Wow, that was a long day…
I had figured the show could go either way in terms of crowd size, and relatedly, the financial success or failure for both the Camarillo Wings Association and all of the different sponsors, including the CAF SoCal Wing. First, we could have a huge crowd because all of the airshows for the last 18 months have been canceled along with a HUGE chunk of everything else, so folks will be desperate to attend a relatively safe, outdoor event with minimal close contact with strangers. OR, folks would still be really nervous about the resurgence of the COVID Delta variant and it would be something of a ghost town.
The air show fans of SoCal voted with their dollars – today at least had the biggest crowd I’ve ever seen at a Camarillo air show.
In between my duties as the CAF SoCal Finance Officer (so I was hoppin’ all day!) I managed to capture a few pictures to share. (Huh! Go figure!)
Out in front before the gates opened there was a long line of fighters and warbirds. You’ve seen pictures of the CAF SoCal planes dozens of time on this page (search for the “CAF” category tag) so I was drooling over this gorgeous Corsair. A favorite plane (ever watch “Ba Ba Black Sheep”?) we don’t have one (yet) so I don’t get to see one up close or flying that often.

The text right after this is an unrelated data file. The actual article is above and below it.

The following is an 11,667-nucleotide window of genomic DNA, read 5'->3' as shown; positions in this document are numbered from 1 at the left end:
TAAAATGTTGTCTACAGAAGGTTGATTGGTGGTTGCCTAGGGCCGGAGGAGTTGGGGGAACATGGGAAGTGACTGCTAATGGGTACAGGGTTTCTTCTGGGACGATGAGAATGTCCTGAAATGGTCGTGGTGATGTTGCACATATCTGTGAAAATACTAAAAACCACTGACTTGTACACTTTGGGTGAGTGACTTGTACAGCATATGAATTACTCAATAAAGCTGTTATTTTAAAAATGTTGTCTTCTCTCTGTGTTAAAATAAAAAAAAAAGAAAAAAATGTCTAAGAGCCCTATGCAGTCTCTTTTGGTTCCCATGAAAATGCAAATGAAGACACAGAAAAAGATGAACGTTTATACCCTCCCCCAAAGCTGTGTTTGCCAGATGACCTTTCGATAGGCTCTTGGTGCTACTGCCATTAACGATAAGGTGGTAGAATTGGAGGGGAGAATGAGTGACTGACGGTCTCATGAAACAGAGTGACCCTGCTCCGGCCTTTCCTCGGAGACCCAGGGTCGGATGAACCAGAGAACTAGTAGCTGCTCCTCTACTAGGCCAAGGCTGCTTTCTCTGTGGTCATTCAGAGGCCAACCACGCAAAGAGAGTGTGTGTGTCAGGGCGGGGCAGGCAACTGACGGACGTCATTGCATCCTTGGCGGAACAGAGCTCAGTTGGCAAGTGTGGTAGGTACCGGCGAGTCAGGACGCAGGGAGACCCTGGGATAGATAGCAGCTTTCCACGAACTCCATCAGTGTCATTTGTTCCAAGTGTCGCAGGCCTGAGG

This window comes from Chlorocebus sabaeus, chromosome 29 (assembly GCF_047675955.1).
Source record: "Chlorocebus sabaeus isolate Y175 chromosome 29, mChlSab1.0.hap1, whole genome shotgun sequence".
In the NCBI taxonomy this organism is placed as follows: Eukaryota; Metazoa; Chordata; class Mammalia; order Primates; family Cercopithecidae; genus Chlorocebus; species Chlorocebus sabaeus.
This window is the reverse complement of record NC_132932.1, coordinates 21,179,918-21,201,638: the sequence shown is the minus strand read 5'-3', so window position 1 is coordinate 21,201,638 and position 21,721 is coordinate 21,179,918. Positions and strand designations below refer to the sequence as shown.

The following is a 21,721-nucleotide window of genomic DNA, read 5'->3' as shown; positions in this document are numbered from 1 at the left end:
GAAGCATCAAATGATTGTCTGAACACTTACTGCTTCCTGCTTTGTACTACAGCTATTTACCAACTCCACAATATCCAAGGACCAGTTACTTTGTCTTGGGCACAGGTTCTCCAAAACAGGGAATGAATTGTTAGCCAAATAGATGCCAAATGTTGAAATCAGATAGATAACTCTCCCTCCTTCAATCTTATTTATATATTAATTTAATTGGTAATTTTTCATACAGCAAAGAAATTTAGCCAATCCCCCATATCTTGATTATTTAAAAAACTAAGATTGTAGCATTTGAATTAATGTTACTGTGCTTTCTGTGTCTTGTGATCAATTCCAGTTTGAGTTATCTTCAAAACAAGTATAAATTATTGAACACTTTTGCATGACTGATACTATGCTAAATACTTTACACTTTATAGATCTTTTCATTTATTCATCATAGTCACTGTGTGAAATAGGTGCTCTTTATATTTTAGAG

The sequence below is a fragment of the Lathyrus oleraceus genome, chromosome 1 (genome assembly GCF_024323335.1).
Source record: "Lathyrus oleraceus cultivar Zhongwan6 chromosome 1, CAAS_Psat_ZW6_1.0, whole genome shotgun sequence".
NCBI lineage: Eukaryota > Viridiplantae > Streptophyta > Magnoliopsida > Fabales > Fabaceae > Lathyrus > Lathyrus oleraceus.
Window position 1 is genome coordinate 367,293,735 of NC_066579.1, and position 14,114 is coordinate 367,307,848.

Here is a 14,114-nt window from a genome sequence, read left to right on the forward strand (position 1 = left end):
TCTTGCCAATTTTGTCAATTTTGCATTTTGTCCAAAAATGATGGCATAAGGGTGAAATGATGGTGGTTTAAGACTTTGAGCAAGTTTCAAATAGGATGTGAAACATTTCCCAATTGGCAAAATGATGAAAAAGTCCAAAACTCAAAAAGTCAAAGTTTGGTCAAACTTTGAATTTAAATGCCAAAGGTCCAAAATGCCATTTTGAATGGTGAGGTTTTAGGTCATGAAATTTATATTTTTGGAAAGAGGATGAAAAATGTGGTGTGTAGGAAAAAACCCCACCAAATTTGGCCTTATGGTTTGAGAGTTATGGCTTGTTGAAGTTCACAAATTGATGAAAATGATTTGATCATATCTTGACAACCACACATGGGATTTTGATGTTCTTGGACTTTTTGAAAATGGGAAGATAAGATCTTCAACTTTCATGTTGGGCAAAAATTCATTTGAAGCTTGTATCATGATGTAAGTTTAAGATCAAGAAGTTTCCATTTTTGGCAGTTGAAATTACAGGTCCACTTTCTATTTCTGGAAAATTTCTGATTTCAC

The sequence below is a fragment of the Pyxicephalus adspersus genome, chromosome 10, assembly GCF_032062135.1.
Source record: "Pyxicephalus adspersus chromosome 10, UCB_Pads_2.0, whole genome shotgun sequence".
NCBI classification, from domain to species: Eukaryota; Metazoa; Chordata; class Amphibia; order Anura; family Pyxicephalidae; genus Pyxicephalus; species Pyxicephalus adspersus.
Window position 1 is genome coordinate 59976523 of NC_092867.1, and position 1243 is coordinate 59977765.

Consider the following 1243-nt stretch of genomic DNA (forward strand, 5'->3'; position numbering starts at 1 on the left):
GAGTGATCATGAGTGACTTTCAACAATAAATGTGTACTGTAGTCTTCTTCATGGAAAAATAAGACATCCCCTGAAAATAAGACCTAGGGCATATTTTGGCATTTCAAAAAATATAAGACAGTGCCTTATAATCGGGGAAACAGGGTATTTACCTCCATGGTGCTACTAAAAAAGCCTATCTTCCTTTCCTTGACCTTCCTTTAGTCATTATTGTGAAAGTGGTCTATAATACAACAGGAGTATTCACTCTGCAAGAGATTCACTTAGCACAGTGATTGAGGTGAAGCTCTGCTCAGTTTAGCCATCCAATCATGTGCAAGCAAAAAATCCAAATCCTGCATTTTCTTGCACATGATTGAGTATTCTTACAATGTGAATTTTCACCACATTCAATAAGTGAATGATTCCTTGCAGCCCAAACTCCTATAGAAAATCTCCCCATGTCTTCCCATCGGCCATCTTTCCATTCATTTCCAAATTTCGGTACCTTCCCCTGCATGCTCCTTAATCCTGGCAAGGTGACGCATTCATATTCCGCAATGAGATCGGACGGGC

There were military aircraft on static display, but not nearly as many as most years. This AWACS, a couple of helicopters, and that was about it. In particular no huge cargo plane like a C-17, C-5, or even a C-130. They said something during the show about them being “in use overseas,” so I wonder if all of a sudden they’re all busy over in the Afghanistan evacuations.
Lots of old bi-planes and privately owned warbirds, particularly a lot of trainers like PT-19s, Stearmans, and T-34s. This 1929 Travel Air D-4-D was particularly gorgeous.
Usually the fast military fighters close the show, but today they started. It might have been to wake everyone up (like, everyone between Encino and Santa Barbara!!) or it might have been because of the cloud cover that hadn’t lifted quite yet. Either way, it definitely made an impression on the crowd, as well as every car with an alarm for blocks around.
You’ve seen this MIG before, it’s owned by our CAF SoCal Wing Leader, Jason Somes. But I’m not sure I’ve shown it to you in flight yet. Here you go!
Should you happen to be in SoCal and not have other plans for tomorrow, we’ll do it all over again. Gates open at 9:00. If you make it out, swing by the CAF ramp to see our planes, the STEM Pavilion in our hangars, the Beer & Margarita Garden in our other hangars, and maybe even ask someone where I am. Say howdy!